Sabrina coxed Juniper, her pet duck, into her special backpack on Saturday morning. The white duck ruffled her feathers in anticipation of an adventure, being accustomed to these trips from a duckling. The plan was to meet Sabrina’s friend, Alison and meet another duck fancier. The back pack allowed Juniper a view of the world with a clear plastic panel with strategic air holes so the little duck’s nostrils could pick up the various aromas as they walked. The path from Alison’s house was a steep downhill trek, boarded by a low stone wall and many shrubs and trees. Juniper quacked as the backpack moved side to side in time with Sabrina’s steps. Soon the sounds of traffic and the bustle of the small town overtook the birdsong. The two friends looked across the road before stepping out and making their way to the special waterfowl event.
Murder at the 42nd Street Library by Con Lehane
I really enjoyed the building tension, the red herrings and the characters within this narrative. Skillfully plotted and written with great twists to get the reader guessing.
The Doll’s House by A.J. Arlidge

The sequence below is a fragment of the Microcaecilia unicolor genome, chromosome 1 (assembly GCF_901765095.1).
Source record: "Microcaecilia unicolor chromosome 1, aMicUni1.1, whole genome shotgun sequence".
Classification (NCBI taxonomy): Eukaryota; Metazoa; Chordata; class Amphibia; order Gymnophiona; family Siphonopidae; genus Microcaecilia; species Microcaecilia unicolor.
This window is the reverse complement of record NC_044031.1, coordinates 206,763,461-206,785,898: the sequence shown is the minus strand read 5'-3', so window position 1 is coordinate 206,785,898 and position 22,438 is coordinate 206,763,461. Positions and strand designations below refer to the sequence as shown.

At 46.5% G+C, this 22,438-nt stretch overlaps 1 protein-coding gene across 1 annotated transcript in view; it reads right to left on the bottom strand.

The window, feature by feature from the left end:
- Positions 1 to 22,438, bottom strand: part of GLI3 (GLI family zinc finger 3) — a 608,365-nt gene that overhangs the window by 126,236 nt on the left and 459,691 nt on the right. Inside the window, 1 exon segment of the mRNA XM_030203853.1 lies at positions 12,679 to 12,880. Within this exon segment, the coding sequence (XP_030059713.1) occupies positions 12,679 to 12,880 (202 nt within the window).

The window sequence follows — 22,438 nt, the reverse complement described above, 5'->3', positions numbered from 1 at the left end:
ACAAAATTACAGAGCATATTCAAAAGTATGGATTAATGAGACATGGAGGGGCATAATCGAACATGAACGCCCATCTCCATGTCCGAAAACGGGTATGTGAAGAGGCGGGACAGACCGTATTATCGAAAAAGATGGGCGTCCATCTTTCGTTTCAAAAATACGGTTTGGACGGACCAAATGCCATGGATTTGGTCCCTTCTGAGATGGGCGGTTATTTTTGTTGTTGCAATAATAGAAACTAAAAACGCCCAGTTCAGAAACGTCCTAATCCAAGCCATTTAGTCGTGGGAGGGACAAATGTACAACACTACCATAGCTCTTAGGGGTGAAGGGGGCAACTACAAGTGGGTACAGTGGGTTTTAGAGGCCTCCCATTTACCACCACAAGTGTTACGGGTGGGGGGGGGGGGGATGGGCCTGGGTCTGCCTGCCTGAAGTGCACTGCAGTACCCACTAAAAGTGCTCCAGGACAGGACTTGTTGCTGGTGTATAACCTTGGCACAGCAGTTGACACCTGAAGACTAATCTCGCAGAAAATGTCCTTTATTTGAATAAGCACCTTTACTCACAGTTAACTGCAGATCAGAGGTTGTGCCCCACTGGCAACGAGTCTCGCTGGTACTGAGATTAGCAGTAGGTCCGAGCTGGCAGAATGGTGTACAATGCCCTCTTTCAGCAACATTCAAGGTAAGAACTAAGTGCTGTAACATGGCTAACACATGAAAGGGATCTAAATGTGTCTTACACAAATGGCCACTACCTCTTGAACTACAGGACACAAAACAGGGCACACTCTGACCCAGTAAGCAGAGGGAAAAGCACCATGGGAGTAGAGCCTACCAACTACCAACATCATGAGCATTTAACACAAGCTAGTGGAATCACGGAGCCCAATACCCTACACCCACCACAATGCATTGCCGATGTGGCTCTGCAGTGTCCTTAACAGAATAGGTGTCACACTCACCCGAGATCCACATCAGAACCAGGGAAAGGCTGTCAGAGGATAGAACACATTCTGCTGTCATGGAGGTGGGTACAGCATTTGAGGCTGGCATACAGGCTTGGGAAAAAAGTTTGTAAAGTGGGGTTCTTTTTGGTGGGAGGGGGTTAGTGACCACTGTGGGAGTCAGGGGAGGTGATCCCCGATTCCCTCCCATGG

Once again M.J. delivers a tension packed, fast paced, twisting tale that elicits page turning. His skill with short chapters packed with characters and their journey is exceptional. I highly recommend these stories of DI Helen Grace.
I was thrilled to be interviewed by a New York radio station for their The Author’s Lounge show with Author Hezzy and co-host Goddess Love. It was a fun filled chat about writing, inspiration, books and themes. My interview starts at 54.52 on the timeline.
Are there questions you would have asked and I didn’t answer? Please put them in the comment box and I will reply directly to you.
In other news I am continuing with my bookstore model kit, but it is a slow process cutting, folding and gluing tiny book sets! This is going to be a long haul!